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Trends in Relative Susceptibilities of Whiteflies to Insecticides Through the Cotton Season in the Imperial Valley, CA

S.J. Castle, T.J. Henneberry, N. Prabhaker, N.C. Toscano


Three consecutive years (1993-95) of monitoring responses of Bemisia tabaci (Gennadius) adult populations from cotton fields in the Imperial Valley, CA to various insecticides failed to detect progression to higher levels of resistance. Instead, regressions of LC50s generated by bioassays of field populations against time for each year indicated a lower mean response for 1995 compared to 1993 for bifenthrin and endosulfan. Negative slopes significantly different from zero (P<0.05) for both insecticides in 1994 and for endosulfan in 1995 indicated higher susceptibilities at the end of each season despite instances of intensive insectide use. This same pattern was observed for other insecticides representing different classes, thus suggesting the involvement of ecological stress factors such as declining crop quality, overcrowding and/or rampant dispersion leading to physiologically-weakened adult whiteflies.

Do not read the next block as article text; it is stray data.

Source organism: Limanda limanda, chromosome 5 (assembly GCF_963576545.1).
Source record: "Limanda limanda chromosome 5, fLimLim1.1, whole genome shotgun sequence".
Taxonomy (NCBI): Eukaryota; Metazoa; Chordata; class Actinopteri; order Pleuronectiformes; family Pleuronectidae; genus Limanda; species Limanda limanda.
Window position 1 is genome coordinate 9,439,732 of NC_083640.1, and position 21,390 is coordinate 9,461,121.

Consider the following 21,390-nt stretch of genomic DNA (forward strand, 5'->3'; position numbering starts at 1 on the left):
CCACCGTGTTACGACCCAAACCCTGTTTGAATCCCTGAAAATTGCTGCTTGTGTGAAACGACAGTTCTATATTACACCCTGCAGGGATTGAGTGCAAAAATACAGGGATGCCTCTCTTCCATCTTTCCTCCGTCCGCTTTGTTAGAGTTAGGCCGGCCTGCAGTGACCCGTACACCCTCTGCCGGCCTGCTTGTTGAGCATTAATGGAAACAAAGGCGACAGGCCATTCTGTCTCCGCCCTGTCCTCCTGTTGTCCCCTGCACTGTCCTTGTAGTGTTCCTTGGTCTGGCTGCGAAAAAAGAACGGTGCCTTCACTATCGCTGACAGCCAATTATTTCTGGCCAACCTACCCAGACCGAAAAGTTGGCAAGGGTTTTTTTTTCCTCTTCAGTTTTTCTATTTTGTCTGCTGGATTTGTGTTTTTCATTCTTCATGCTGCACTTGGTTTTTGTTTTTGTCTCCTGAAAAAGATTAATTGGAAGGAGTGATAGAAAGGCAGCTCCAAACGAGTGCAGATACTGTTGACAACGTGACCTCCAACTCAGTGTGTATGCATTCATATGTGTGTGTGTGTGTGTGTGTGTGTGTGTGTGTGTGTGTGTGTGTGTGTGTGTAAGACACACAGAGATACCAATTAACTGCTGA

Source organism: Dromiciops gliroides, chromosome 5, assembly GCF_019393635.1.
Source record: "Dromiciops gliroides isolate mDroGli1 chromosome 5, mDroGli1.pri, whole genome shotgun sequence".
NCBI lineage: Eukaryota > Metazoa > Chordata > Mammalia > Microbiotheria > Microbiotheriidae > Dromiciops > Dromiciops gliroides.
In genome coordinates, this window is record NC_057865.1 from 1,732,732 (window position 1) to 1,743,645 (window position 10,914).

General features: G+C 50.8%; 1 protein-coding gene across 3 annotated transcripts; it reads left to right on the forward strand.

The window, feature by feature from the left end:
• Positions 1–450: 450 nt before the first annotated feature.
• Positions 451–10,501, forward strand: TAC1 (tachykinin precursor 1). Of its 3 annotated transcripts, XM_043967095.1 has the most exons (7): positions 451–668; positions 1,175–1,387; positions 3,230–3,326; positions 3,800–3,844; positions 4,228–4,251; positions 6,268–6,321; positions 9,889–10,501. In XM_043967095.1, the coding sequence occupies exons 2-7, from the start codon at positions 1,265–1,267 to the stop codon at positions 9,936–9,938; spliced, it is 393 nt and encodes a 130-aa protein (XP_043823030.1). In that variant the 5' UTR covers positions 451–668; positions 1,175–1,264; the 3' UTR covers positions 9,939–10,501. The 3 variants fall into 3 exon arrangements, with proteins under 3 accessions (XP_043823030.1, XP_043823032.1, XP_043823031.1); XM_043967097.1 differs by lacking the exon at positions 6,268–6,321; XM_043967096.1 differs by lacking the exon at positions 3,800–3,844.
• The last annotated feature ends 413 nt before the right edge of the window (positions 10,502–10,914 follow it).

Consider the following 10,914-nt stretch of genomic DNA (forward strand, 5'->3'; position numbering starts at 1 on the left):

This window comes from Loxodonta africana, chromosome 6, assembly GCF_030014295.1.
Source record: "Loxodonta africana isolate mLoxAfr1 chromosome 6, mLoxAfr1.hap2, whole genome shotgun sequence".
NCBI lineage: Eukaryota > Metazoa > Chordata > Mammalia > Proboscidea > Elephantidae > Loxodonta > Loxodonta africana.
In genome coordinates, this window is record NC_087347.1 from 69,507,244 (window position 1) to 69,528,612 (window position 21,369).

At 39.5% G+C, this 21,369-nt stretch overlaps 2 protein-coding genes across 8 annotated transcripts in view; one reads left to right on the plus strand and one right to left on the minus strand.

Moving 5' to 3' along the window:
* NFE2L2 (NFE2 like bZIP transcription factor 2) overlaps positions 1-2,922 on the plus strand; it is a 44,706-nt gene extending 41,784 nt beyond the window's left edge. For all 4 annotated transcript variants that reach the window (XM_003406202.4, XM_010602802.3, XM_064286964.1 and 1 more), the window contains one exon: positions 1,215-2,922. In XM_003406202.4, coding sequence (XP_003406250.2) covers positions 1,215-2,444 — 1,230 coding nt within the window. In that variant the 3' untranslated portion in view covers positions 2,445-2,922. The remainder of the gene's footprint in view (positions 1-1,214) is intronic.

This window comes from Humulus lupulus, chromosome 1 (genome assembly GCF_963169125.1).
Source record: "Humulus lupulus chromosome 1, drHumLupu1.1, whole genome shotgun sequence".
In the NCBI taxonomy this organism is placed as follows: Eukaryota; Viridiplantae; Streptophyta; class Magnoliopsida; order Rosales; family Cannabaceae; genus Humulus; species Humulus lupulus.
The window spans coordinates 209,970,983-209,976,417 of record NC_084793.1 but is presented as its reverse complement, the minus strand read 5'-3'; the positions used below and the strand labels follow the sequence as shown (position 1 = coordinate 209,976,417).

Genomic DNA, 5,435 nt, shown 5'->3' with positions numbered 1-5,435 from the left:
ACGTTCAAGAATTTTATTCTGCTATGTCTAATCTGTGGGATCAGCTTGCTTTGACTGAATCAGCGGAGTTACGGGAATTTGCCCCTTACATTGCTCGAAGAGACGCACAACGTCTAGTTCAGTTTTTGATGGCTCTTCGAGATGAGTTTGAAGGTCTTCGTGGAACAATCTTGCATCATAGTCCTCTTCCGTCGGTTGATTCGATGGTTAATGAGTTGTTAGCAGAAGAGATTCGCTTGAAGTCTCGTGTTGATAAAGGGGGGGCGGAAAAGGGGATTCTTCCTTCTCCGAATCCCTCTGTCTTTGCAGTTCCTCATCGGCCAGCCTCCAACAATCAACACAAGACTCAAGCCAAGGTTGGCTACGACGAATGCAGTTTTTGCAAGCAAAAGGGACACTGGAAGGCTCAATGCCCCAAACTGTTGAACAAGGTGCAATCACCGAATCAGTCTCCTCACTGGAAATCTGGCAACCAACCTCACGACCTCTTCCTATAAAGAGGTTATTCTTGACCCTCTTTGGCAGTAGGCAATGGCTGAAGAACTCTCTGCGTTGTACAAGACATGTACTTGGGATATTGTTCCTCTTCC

Declining levels of LC50s between 1993-95 are thought to be due to various agricultural and agronomic factors, including large acreages of alfalfa that act as insecticide refuges for whiteflies and maintain a high frequency of susceptible genotypes; largescale dispersion and subsequent matings of susceptible and resistant genotypes that result in lower frequencies of putative resistant genes; the prevalent use of insecticide mixtures that potentially eliminate individuals resistant to single insecticides; and the recent addition of several effective insecticides representing different classes to the insecticide arsenal available to growers and pest control advisors.

Reprinted from Proceedings of the 1996 Beltwide Cotton Conferences pp. 1032 - 1035
©National Cotton Council, Memphis TN

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Document last modified Sunday, Dec 6 1998